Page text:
I had to think fast. There was One Last Thing- a posh black cardigan I had never worn out before.  One of those things you bought because it looked lovely on the model but doesn’t really cleve to your life-style.  But now…?  I threw it on and amazingly Mum’s face brightened.  AND it worked with my blue sports bra. Seriously! And the shiny trousers. And the green-blue hair. Oh…did I forget to mention that? (Karen Silk – hairdresser extrordinaire!)

And just like my outfit, the entire evening came together because of other people helping, supporting, directing and saying ‘yes’ to just  taking part!  It was smashing!

By the time i got to the Town Hall, Bill and team had already begun hanging up the names from Callum’s List and the Black Triangle Campaign and ‘shop-a-scounger’ posters designed by the brilliant Mr. Ogg. The wheelchair was upside-down in the entrance and hemmed off by police tape. And Trish, who was directing the whole thing, had added that extra grisly touch – a bunch of flowers laid by the wheelchair’s side.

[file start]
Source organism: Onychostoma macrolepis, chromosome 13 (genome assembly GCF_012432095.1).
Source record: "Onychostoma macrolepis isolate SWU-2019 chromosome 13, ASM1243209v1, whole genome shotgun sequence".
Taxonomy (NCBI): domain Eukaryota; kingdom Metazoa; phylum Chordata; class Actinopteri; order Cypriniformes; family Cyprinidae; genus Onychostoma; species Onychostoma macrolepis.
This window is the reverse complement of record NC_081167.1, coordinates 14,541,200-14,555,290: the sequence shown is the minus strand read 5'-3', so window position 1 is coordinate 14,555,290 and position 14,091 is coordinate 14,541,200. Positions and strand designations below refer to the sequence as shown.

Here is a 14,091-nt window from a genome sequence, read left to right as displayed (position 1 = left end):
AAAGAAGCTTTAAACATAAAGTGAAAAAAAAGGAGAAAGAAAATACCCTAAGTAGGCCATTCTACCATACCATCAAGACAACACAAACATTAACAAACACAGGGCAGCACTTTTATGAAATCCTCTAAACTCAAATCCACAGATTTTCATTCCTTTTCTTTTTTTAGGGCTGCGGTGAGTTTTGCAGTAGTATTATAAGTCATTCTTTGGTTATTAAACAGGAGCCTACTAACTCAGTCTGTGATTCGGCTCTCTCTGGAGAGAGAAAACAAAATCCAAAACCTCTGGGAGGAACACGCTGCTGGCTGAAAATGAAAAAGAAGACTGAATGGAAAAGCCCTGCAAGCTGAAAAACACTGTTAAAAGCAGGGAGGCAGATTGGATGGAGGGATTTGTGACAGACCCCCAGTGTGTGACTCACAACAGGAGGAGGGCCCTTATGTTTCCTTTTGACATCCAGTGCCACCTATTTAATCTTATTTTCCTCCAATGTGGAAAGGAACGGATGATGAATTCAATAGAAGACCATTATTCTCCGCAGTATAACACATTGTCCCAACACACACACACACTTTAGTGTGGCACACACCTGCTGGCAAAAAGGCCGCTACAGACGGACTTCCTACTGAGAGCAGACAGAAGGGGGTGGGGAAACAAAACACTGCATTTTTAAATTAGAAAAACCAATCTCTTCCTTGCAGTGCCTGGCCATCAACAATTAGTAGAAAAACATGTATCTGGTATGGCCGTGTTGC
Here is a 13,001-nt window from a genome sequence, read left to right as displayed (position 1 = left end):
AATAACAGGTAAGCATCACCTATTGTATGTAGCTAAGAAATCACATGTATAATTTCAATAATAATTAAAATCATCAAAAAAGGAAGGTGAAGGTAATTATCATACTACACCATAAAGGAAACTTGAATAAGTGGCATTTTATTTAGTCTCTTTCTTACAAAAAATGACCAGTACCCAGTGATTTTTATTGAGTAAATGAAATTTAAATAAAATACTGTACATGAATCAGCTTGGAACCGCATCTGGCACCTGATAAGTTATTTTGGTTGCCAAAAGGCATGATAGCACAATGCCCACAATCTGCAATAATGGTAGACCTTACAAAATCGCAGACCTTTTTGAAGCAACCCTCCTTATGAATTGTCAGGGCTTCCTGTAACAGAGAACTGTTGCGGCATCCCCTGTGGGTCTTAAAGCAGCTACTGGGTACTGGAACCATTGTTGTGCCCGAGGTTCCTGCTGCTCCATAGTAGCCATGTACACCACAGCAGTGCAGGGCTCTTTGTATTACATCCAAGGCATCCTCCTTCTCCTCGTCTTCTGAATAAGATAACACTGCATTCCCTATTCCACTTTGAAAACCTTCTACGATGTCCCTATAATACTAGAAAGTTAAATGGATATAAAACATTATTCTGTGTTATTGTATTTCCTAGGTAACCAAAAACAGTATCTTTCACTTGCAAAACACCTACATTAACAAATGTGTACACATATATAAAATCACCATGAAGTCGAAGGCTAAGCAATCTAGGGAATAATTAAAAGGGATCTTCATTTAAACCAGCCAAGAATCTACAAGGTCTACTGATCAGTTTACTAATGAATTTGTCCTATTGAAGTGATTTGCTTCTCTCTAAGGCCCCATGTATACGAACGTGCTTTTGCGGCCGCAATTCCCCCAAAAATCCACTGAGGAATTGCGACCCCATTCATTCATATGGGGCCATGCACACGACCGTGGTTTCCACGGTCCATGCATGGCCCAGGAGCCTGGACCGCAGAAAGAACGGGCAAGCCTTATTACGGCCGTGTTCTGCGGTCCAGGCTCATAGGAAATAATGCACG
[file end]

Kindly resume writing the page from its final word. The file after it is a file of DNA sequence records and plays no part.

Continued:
Charley B had been setting out the seating with the help of Steve, Rachael, Jane T, Jane D and Heidi and were prepping for their staring roles as dramatic readers- they were, with Paul and Phoebe the profressional actors, going to help bring the novel to life through the three dramatic readings.

Praminda, our frankly brilliant robot engineer, was working with on the tech and Louise from Cakeophony staggered in, barely able to hold up the huge and gorgeous CULL cake!  Janet and Helen from Corsham Bookshop and the lovely PGR rep arrived with the booze and books (such a wonderful combination) and we had a quick run through and…

Grace.

Grace arrived.